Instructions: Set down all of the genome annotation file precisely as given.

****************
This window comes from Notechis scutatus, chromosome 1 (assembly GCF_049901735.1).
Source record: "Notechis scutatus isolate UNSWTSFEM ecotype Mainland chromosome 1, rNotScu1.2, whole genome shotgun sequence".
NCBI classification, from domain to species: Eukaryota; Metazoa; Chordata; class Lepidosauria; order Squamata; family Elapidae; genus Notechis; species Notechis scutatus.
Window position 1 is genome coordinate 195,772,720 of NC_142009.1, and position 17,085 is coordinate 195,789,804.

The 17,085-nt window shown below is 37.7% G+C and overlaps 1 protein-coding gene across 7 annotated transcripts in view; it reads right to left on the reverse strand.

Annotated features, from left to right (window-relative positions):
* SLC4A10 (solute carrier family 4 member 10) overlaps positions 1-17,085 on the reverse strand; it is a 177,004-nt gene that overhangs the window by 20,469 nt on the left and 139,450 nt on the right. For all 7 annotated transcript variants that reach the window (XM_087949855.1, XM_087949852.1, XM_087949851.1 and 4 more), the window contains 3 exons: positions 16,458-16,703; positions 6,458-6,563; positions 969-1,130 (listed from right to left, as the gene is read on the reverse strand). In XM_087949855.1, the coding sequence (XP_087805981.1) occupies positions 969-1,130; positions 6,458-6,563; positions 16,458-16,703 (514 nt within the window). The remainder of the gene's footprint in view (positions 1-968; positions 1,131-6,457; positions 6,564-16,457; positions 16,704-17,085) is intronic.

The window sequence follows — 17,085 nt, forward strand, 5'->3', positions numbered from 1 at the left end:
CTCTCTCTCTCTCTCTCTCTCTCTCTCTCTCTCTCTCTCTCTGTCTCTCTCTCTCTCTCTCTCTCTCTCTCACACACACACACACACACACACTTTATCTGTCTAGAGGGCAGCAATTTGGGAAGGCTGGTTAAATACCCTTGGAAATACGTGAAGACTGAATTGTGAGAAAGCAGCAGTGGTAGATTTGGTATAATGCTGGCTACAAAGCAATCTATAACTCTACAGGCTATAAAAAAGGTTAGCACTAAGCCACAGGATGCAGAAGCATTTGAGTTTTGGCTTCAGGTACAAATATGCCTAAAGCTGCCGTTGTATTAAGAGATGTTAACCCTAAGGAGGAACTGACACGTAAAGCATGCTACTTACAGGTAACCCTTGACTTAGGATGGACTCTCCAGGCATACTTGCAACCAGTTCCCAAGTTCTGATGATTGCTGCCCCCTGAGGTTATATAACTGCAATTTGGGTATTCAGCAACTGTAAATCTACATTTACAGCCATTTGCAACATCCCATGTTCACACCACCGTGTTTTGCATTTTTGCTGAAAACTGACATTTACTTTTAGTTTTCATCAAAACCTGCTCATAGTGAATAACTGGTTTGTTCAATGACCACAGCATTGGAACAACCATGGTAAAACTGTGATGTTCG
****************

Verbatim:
This window comes from Notechis scutatus, chromosome 1 (assembly GCF_049901735.1).
Source record: "Notechis scutatus isolate UNSWTSFEM ecotype Mainland chromosome 1, rNotScu1.2, whole genome shotgun sequence".
NCBI classification, from domain to species: Eukaryota; Metazoa; Chordata; class Lepidosauria; order Squamata; family Elapidae; genus Notechis; species Notechis scutatus.
Window position 1 is genome coordinate 195,772,720 of NC_142009.1, and position 17,085 is coordinate 195,789,804.

The 17,085-nt window shown below is 37.7% G+C and overlaps 1 protein-coding gene across 7 annotated transcripts in view; it reads right to left on the reverse strand.

Annotated features, from left to right (window-relative positions):
* SLC4A10 (solute carrier family 4 member 10) overlaps positions 1-17,085 on the reverse strand; it is a 177,004-nt gene that overhangs the window by 20,469 nt on the left and 139,450 nt on the right. For all 7 annotated transcript variants that reach the window (XM_087949855.1, XM_087949852.1, XM_087949851.1 and 4 more), the window contains 3 exons: positions 16,458-16,703; positions 6,458-6,563; positions 969-1,130 (listed from right to left, as the gene is read on the reverse strand). In XM_087949855.1, the coding sequence (XP_087805981.1) occupies positions 969-1,130; positions 6,458-6,563; positions 16,458-16,703 (514 nt within the window). The remainder of the gene's footprint in view (positions 1-968; positions 1,131-6,457; positions 6,564-16,457; positions 16,704-17,085) is intronic.

The window sequence follows — 17,085 nt, forward strand, 5'->3', positions numbered from 1 at the left end:
CTCTCTCTCTCTCTCTCTCTCTCTCTCTCTCTCTCTCTCTCTGTCTCTCTCTCTCTCTCTCTCTCTCTCTCACACACACACACACACACACACTTTATCTGTCTAGAGGGCAGCAATTTGGGAAGGCTGGTTAAATACCCTTGGAAATACGTGAAGACTGAATTGTGAGAAAGCAGCAGTGGTAGATTTGGTATAATGCTGGCTACAAAGCAATCTATAACTCTACAGGCTATAAAAAAGGTTAGCACTAAGCCACAGGATGCAGAAGCATTTGAGTTTTGGCTTCAGGTACAAATATGCCTAAAGCTGCCGTTGTATTAAGAGATGTTAACCCTAAGGAGGAACTGACACGTAAAGCATGCTACTTACAGGTAACCCTTGACTTAGGATGGACTCTCCAGGCATACTTGCAACCAGTTCCCAAGTTCTGATGATTGCTGCCCCCTGAGGTTATATAACTGCAATTTGGGTATTCAGCAACTGTAAATCTACATTTACAGCCATTTGCAACATCCCATGTTCACACCACCGTGTTTTGCATTTTTGCTGAAAACTGACATTTACTTTTAGTTTTCATCAAAACCTGCTCATAGTGAATAACTGGTTTGTTCAATGACCACAGCATTGGAACAACCATGGTAAAACTGTGATGTTCG